Warning: Spoiler alert! Do not proceed if you have not watched Thursday's 332nd episode of Grey's Anatomy, which officially makes it the longest-running primetime medical drama, surpassing ER.
Grey's Anatomy became the longest-running primetime TV medical drama Thursday by celebrating with a party, both on and off screen.
Abandoning tradition, ABC's crown jewel marked its milestone 332nd hour -- officially surpassing ER for the honor -- with a get-together that brought together the current ensemble, led by OGs Ellen Pompeo, Justin Chambers, Chandra Wilson and James Pickens Jr., to commemorate Catherine's (Debbie Allen) new lease on life following her successful cancer surgery. Unlike the majority (if not all) of Grey's' previous episodes, this one didn't feature any medicine or medical case, a decision showrunner Krista Vernoff, whose history with the show dates back to the groundbreaking 2005 pilot, said was intentional.
"It's pretty extraordinary, and a little surreal. ER is such a television legacy, and was such an extraordinary program. If ER didn't exist, Grey's wouldn't exist. So, we owe a tremendous debt of gratitude to ER, and to [executive producer] John Wells, and we are so grateful," Vernoff, who spent five seasons working alongside Wells on Shameless, told ET on Thursday of Grey's making history. "This is exciting and monumental and a little crazy, and we're all just sort of walking around here looking at each other like, 'What?'" (George Clooney, who played pediatrician Doug Ross on ER for the first five seasons, joked in February, "That's got to stop. We gotta go back and do more!")
And unlike the Grey'slandmark 300th episode in its 14th season, which paid tributes to past cast members who have since departed, like Sandra Oh, T.R. Knight and Patrick Dempsey, hour 332 looked ahead at what's still to come for the doctors of Grey Sloan Memorial Hospital. Because, as Vernoff said, "To celebrate how far we've come, and how far we have yet to go."
Following Thursday's historic Grey's TVmoment, Vernoff jumped on the phone with ET to reflect on the lasting legacy of the ABC series and looks ahead at what's still to come, including Meredith and DeLuca's full-fledged romance, the unexpected arrival of DeLuca's father and what's next.
ET: Congratulations on making TV history! How did ER shape Grey's Anatomy into what it's become?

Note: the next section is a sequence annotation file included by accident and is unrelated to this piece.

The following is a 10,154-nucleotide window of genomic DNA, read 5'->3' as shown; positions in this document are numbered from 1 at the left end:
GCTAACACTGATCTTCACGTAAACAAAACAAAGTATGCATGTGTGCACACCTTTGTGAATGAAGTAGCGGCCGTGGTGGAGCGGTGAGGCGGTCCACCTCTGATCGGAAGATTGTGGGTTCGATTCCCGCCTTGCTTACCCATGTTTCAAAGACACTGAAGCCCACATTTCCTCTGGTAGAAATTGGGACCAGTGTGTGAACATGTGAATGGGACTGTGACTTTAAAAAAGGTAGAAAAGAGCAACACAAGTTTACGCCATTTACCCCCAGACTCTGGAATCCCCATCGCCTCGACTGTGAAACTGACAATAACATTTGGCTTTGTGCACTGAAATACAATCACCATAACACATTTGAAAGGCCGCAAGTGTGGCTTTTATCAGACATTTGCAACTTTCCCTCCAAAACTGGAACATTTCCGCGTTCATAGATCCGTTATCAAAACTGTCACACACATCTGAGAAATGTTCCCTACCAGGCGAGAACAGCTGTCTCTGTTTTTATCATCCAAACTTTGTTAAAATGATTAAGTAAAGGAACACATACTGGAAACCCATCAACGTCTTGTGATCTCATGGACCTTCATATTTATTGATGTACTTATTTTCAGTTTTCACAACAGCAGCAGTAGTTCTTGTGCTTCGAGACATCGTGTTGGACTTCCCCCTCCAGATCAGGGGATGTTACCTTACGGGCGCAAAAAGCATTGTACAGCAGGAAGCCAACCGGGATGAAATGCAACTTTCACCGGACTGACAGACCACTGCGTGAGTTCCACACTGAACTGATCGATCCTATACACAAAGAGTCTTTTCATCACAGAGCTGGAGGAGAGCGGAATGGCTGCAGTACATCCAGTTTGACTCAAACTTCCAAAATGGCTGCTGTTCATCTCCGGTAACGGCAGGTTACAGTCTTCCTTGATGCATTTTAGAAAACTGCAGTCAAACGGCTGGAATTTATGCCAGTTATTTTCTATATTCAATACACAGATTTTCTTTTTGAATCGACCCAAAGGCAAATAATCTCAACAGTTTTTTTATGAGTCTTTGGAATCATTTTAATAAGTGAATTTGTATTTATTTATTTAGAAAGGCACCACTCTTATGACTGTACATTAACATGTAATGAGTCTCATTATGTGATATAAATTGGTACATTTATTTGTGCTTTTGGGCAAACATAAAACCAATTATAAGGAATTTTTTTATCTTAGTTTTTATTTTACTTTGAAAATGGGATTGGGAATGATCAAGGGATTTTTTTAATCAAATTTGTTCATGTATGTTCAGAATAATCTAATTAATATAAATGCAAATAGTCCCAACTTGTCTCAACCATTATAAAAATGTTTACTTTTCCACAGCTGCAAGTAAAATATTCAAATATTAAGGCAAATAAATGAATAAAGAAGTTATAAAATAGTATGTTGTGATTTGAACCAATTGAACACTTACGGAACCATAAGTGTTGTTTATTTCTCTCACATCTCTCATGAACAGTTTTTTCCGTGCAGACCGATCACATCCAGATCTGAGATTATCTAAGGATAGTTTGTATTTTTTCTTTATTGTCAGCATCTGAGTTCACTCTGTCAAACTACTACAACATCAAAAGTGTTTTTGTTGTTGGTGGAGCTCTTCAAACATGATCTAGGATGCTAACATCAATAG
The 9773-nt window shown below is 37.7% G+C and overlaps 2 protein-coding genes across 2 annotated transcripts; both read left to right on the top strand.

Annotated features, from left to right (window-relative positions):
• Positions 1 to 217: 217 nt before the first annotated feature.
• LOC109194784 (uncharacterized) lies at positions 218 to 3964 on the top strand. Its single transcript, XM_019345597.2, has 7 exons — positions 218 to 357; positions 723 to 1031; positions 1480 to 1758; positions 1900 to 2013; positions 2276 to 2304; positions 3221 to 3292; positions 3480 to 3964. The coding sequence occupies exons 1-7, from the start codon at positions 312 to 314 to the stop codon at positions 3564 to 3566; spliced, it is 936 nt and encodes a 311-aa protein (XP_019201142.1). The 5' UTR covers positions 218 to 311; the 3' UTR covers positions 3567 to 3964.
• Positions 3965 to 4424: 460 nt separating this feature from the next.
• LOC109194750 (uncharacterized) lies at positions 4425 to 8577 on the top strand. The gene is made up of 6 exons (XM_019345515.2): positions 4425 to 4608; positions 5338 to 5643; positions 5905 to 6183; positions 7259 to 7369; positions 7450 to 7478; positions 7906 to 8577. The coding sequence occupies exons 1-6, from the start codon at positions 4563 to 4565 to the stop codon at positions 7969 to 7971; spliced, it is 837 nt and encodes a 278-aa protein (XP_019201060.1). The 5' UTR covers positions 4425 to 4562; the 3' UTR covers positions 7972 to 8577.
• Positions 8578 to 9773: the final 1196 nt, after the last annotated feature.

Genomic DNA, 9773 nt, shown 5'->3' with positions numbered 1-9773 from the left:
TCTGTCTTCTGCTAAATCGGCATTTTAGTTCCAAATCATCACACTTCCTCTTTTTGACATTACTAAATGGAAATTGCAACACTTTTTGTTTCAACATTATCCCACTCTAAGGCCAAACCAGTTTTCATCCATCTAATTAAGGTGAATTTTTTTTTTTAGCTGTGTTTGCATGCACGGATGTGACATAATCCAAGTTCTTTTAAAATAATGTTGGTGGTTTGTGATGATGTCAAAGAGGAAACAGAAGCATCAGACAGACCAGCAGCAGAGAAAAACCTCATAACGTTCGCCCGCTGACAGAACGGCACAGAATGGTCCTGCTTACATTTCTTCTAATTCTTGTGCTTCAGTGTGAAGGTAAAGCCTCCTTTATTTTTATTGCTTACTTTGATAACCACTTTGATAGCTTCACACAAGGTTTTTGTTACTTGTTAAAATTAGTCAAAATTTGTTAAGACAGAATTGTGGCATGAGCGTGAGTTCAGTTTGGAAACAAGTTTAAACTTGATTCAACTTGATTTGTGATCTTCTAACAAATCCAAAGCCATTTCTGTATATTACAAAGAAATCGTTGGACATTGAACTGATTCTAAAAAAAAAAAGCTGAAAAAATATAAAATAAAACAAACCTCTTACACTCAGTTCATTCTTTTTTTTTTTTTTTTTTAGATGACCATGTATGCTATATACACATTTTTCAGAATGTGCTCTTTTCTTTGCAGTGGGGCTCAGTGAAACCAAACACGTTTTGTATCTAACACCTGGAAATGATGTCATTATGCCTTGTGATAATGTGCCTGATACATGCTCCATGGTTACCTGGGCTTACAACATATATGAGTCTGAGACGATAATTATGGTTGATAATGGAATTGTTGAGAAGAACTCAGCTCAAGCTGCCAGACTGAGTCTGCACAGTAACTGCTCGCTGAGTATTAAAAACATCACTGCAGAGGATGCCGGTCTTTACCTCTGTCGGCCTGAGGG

This video is unavailable because we were unable to load a message from our sponsors.
If you are using ad-blocking software, please disable it and reload the page.
'Grey's Anatomy' Counts Down to 332! Relive Every Milestone Moment From the Show's 15 Seasons
Krista Vernoff:ER broke the mold for medical shows, and it was incredible, and it was dramatic, and it was just groundbreaking television for its time. And when we were in the writers' room in the early years of Grey's Anatomy, our conversations were often, how do we do it differently than ER? Like, we didn't want to be an ER copycat. How do we be in the hospital world and do it differently than ER? In the early years of the show we rarely brought in patients through the emergency room. They usually came in through surgical rounds.
We leaned, tonally, into romantic comedy, which I think was a part of [creator] Shonda [Rhimes]' pitch from the very beginning. As I recall, when she pitched the show, she said, "We have the drama and excitement of ER, but a tone that's all our own, with romance and humor in equal parts." We always, in television, build on each other's legacies. There was MASH, and then there was China Beach, and there were multiple shows in between, and there was ER, which really broke new ground. And Grey's Anatomy is... We all stand on each other's shoulders.
In approaching this particular episode, what did you want to accomplish or achieve with this hour that differentiated it from a typical episode of Grey's?
With the 300th episode, we looked backward. It was a very nostalgic episode. It paid tribute to the whole length of the series. With this episode, we made the decision to look forward, and to celebrate how far we've come, and how far we have yet to go. And so, Bailey's speech to Catherine of "We don't know what the future holds, but no one ever knows what the future holds." People still love us, we're still here, and that's cause for celebration," was really the theme. We threw a party to celebrate this milestone. And we wanted to do something different than we had ever done before.
There was a lot of brainstorming, and what we came up with was we had never done an episode with no medicine. I think this episode is probably a little bewildering to watch after 15 seasons of Grey's Anatomy. You keep waiting for the medical crisis that never comes. That's how we decided to break new ground with this episode, while also emotionally laying the groundwork for the stories moving forward.
The episode did a good job of sprinkling in red herrings, especially with the arrival of Alex's mom, Helen Karev (guest star Lindsay Wagner). I thought something was actually wrong until it was revealed that, actually no, she was right about the fire.